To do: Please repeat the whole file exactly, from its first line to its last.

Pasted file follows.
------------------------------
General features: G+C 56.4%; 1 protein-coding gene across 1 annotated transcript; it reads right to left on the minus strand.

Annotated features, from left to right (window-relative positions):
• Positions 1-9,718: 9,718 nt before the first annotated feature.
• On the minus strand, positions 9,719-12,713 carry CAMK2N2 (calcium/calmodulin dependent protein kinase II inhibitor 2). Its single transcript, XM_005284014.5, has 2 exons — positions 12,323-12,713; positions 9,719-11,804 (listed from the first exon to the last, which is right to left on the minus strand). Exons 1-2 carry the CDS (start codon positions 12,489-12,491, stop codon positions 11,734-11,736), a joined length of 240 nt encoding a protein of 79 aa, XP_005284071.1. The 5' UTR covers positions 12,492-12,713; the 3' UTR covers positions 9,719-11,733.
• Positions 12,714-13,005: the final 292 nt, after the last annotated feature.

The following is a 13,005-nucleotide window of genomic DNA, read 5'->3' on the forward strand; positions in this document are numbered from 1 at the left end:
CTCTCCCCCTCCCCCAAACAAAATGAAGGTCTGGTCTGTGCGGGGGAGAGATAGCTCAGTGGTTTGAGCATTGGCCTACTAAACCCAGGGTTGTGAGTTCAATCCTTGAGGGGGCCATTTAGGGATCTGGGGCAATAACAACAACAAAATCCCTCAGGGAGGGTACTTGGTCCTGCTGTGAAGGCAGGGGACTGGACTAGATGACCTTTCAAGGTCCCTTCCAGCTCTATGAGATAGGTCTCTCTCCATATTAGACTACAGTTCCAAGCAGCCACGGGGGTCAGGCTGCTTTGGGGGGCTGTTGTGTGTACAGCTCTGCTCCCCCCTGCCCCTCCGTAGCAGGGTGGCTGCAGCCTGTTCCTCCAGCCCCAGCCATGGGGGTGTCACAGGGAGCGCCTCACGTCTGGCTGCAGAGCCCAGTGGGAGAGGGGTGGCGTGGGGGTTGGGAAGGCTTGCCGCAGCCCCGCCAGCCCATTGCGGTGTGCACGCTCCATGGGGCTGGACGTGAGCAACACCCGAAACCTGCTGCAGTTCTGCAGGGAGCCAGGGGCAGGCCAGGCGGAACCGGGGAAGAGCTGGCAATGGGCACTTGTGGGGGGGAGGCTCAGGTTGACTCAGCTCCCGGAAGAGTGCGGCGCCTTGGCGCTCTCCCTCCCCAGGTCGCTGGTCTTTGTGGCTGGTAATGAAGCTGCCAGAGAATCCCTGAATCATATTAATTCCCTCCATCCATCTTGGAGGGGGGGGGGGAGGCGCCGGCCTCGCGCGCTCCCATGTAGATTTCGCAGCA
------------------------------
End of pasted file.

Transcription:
General features: G+C 56.4%; 1 protein-coding gene across 1 annotated transcript; it reads right to left on the minus strand.

Annotated features, from left to right (window-relative positions):
• Positions 1-9,718: 9,718 nt before the first annotated feature.
• On the minus strand, positions 9,719-12,713 carry CAMK2N2 (calcium/calmodulin dependent protein kinase II inhibitor 2). Its single transcript, XM_005284014.5, has 2 exons — positions 12,323-12,713; positions 9,719-11,804 (listed from the first exon to the last, which is right to left on the minus strand). Exons 1-2 carry the CDS (start codon positions 12,489-12,491, stop codon positions 11,734-11,736), a joined length of 240 nt encoding a protein of 79 aa, XP_005284071.1. The 5' UTR covers positions 12,492-12,713; the 3' UTR covers positions 9,719-11,733.
• Positions 12,714-13,005: the final 292 nt, after the last annotated feature.

The following is a 13,005-nucleotide window of genomic DNA, read 5'->3' on the forward strand; positions in this document are numbered from 1 at the left end:
CTCTCCCCCTCCCCCAAACAAAATGAAGGTCTGGTCTGTGCGGGGGAGAGATAGCTCAGTGGTTTGAGCATTGGCCTACTAAACCCAGGGTTGTGAGTTCAATCCTTGAGGGGGCCATTTAGGGATCTGGGGCAATAACAACAACAAAATCCCTCAGGGAGGGTACTTGGTCCTGCTGTGAAGGCAGGGGACTGGACTAGATGACCTTTCAAGGTCCCTTCCAGCTCTATGAGATAGGTCTCTCTCCATATTAGACTACAGTTCCAAGCAGCCACGGGGGTCAGGCTGCTTTGGGGGGCTGTTGTGTGTACAGCTCTGCTCCCCCCTGCCCCTCCGTAGCAGGGTGGCTGCAGCCTGTTCCTCCAGCCCCAGCCATGGGGGTGTCACAGGGAGCGCCTCACGTCTGGCTGCAGAGCCCAGTGGGAGAGGGGTGGCGTGGGGGTTGGGAAGGCTTGCCGCAGCCCCGCCAGCCCATTGCGGTGTGCACGCTCCATGGGGCTGGACGTGAGCAACACCCGAAACCTGCTGCAGTTCTGCAGGGAGCCAGGGGCAGGCCAGGCGGAACCGGGGAAGAGCTGGCAATGGGCACTTGTGGGGGGGAGGCTCAGGTTGACTCAGCTCCCGGAAGAGTGCGGCGCCTTGGCGCTCTCCCTCCCCAGGTCGCTGGTCTTTGTGGCTGGTAATGAAGCTGCCAGAGAATCCCTGAATCATATTAATTCCCTCCATCCATCTTGGAGGGGGGGGGGGAGGCGCCGGCCTCGCGCGCTCCCATGTAGATTTCGCAGCA